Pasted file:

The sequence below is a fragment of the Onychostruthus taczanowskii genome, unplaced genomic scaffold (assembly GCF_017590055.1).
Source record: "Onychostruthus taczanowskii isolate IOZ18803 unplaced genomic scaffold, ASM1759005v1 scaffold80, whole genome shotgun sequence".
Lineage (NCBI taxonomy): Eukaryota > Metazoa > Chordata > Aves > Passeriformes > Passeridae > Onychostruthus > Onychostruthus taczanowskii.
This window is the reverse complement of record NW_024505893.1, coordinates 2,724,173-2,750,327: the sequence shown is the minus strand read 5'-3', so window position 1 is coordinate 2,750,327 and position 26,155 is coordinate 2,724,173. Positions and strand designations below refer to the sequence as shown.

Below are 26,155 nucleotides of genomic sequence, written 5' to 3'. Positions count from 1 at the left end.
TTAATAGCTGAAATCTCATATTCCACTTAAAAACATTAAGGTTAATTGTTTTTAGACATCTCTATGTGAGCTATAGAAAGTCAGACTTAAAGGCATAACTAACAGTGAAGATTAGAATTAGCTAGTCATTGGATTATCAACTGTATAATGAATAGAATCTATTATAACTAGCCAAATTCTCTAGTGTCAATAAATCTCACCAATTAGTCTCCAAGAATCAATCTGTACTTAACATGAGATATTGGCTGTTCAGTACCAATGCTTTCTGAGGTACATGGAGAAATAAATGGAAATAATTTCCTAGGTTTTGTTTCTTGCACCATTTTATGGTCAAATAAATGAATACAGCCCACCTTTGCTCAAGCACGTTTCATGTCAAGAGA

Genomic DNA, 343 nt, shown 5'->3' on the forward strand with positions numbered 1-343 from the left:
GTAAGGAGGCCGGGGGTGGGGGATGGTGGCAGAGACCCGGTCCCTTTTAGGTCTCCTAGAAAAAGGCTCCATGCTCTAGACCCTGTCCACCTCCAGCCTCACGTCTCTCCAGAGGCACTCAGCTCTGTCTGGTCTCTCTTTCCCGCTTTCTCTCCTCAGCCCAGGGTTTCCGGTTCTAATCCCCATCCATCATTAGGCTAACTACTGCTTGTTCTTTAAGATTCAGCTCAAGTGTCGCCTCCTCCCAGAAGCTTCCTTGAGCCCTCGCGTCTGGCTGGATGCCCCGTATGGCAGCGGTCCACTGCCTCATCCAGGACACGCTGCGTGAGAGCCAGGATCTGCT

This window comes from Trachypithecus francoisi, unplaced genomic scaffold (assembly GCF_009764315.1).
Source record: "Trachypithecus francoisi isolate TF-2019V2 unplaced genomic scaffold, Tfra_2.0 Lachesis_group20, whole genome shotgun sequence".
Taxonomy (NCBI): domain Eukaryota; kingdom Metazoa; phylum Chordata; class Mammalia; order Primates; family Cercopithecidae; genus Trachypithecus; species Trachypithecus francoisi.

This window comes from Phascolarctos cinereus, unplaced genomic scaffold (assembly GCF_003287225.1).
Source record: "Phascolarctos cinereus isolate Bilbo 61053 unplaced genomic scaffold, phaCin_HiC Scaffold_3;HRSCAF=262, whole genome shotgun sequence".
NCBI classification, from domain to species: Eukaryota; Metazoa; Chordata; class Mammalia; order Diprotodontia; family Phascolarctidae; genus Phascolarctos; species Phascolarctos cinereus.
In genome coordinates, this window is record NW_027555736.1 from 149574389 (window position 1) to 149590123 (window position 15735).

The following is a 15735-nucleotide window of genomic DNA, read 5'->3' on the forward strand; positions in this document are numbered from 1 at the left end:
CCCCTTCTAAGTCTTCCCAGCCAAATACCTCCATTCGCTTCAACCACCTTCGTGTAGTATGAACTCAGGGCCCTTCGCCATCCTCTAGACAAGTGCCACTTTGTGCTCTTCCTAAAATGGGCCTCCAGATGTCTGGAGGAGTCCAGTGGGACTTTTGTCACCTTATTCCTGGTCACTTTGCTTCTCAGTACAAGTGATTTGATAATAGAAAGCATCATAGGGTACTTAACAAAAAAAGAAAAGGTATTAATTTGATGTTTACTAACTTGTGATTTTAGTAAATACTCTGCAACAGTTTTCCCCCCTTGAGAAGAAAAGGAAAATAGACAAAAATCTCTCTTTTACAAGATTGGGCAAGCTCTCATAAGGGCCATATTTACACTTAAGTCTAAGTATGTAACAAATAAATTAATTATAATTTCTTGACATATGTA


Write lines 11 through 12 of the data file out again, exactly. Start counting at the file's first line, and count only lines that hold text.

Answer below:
Taxonomy (NCBI): domain Eukaryota; kingdom Metazoa; phylum Chordata; class Mammalia; order Primates; family Cercopithecidae; genus Trachypithecus; species Trachypithecus francoisi.

This window comes from Phascolarctos cinereus, unplaced genomic scaffold (assembly GCF_003287225.1).